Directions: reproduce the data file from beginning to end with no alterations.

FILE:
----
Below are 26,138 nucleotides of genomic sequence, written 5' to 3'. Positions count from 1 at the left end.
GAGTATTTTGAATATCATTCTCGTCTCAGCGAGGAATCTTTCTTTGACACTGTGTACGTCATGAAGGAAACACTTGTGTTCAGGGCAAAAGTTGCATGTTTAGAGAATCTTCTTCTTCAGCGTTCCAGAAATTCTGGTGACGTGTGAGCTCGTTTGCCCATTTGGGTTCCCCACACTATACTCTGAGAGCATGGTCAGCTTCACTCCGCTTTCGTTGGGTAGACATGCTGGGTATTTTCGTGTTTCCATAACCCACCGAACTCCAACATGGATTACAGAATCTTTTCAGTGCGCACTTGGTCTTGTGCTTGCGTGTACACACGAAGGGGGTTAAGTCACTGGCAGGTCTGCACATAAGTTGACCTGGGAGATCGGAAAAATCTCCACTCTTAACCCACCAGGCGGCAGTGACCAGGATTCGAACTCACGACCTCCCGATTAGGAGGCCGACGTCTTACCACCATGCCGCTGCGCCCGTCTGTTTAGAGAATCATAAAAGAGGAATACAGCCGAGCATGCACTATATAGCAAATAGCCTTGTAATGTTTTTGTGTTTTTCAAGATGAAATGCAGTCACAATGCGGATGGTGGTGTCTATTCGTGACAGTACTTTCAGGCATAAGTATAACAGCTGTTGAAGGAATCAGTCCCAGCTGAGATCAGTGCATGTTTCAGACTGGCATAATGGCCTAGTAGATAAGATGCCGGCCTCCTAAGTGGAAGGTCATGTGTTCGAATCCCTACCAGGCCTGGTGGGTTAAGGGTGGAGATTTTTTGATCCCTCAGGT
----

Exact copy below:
Below are 26,138 nucleotides of genomic sequence, written 5' to 3'. Positions count from 1 at the left end.
GAGTATTTTGAATATCATTCTCGTCTCAGCGAGGAATCTTTCTTTGACACTGTGTACGTCATGAAGGAAACACTTGTGTTCAGGGCAAAAGTTGCATGTTTAGAGAATCTTCTTCTTCAGCGTTCCAGAAATTCTGGTGACGTGTGAGCTCGTTTGCCCATTTGGGTTCCCCACACTATACTCTGAGAGCATGGTCAGCTTCACTCCGCTTTCGTTGGGTAGACATGCTGGGTATTTTCGTGTTTCCATAACCCACCGAACTCCAACATGGATTACAGAATCTTTTCAGTGCGCACTTGGTCTTGTGCTTGCGTGTACACACGAAGGGGGTTAAGTCACTGGCAGGTCTGCACATAAGTTGACCTGGGAGATCGGAAAAATCTCCACTCTTAACCCACCAGGCGGCAGTGACCAGGATTCGAACTCACGACCTCCCGATTAGGAGGCCGACGTCTTACCACCATGCCGCTGCGCCCGTCTGTTTAGAGAATCATAAAAGAGGAATACAGCCGAGCATGCACTATATAGCAAATAGCCTTGTAATGTTTTTGTGTTTTTCAAGATGAAATGCAGTCACAATGCGGATGGTGGTGTCTATTCGTGACAGTACTTTCAGGCATAAGTATAACAGCTGTTGAAGGAATCAGTCCCAGCTGAGATCAGTGCATGTTTCAGACTGGCATAATGGCCTAGTAGATAAGATGCCGGCCTCCTAAGTGGAAGGTCATGTGTTCGAATCCCTACCAGGCCTGGTGGGTTAAGGGTGGAGATTTTTTGATCCCTCAGGT